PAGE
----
These days, whenever employers post a job opening, their inboxes are flooded with responses from a variety of job seekers with varying levels of education and experience. Needless to say, it is an ordeal for employers to weed through the pool of candidates to find not only someone who is qualified for the position but also who fits in with the corporate atmosphere. As a result, applicant tracking systems have become a big business, anything to help companies sift through resume after resume after resume.
It’s a shame, really, because lost in all that is the cover letter.
Back in my corporate hiring days, it was a key piece for me in weighing potential candidates.
But, in today’s crazy job search world, the cover letter has been maligned.
Many of my recruiter and business owner friends toss out or ignore cover letters completely, but I think this can be a mistake. For me, it turned out to be a great way to sift through the candidates because it allowed me to look for a few key things before I moved into the realm of examining resume qualifications. Unlike the resume, which is meant to dazzle and “wow” you with accomplishments, the cover letter, theoretically at least, is meant to be more personal. The candidate is speaking directly to you (or to your company at least). So in my mind, I wanted to see what he or she had to say first before I assessed each person solely on experience.
To give you an idea of some ways I found the cover letter invaluable, I comprised the following list of things to look for in these documents. Without a doubt, it made the weeding out process much simpler for me and I ended up with team members who met my qualification needs and demonstrated the attitude that best suits my environment:
Get a sense of the candidate’s personality.
What is the tone of the cover letter? Is it friendly and professional, or is it casual and unorganized? How does that meet up with type of workplace you have to offer? These factors could be key indicators of the candidate’s personality, and paying attention to these aspects helped me weed out individuals that wouldn’t mesh well with my company. Unfortunately, many job seekers miss the boat here and write dry, non-value-added letters, but can you blame them, especially when everyone tells them these documents are pointless?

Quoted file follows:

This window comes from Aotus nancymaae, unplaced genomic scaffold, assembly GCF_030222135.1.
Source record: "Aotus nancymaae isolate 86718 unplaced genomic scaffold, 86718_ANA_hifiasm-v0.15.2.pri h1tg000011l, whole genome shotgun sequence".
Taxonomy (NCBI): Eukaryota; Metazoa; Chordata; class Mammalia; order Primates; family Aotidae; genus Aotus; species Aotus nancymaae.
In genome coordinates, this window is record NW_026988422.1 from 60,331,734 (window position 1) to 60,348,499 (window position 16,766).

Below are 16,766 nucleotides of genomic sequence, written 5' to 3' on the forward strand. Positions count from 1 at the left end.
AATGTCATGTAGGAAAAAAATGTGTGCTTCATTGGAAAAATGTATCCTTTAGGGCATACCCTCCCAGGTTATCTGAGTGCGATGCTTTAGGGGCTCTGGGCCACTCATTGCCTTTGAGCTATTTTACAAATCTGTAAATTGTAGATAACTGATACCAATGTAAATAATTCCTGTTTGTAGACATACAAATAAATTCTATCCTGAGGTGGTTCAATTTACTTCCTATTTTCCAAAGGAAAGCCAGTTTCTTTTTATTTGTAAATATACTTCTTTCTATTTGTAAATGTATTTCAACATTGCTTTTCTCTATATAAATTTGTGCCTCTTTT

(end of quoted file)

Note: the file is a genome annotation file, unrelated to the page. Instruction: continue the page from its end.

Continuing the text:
Get a sense of the candidate’s written communication skills.
Was the letter filled with grammatical errors? Does he or she know how to use punctuation properly? Does he or she know the correct format for a business letter? Strong communication skills were an important part of the job I was looking to fill, and the cover letter was a good way for me to see the candidates’ writing abilities.
Get a sense of whether the candidate knows how to tailor the cover letter to speak directly to your company.
Did the job seeker take the time to research and write a thoughtful, creative cover letter tailored to reflect your company and how each of your goals match? Whether the cover letter is an obvious copy written to fit any number of organizations or is unique to your company reveals a great deal about the candidate’s work ethic.
Get a sense of whether the candidate has a good grasp of professional etiquette.
Did he or she reveal unnecessary personal information? Was the language formal and polite? The professionalism displayed in a cover letter is a good indicator of the type of professionalism to expect from the candidate in person.
Get a sense of whether the candidate has a good grasp of the position and its required skills.
This is a good gauge of a candidate’s intelligence and comprehension skills. Did he or she read and understand the job posting carefully? Does the candidate have an accurate idea of how to match qualifications with the job requirements? Several people who responded to my posting were overqualified for the position, and based on the way they wrote their cover letters, they knew it too. Also, several people didn’t even use the correct title when discussing the position. I’m pretty sure they weren’t even sure what they were applying for.
Listen. No one likes to reject people; as a small-business owner, it is my least favorite part of the job. To ensure that I wasted as little of my time as well as the applicants’, I used the cover letters to assess the candidates and found it an effective method to ensure that those I did choose to interview already were a good fit for the position. Of course, it is always possible the candidate did not write his or her letter and paid or had someone else do it. But either way cover letter writing is somewhat of an art form and can reveal many things a resume cannot.
I understand no one has “time” anymore. I mean, after all, people brag that they can’t even peruse a resume for longer than 7 seconds or whatever. But maybe they should take a little time and think about what they are saying. If hiring the best candidate is your goal, then it takes some dedication to do so. And if cultural fit is so important, then I’m sure we could all find the time.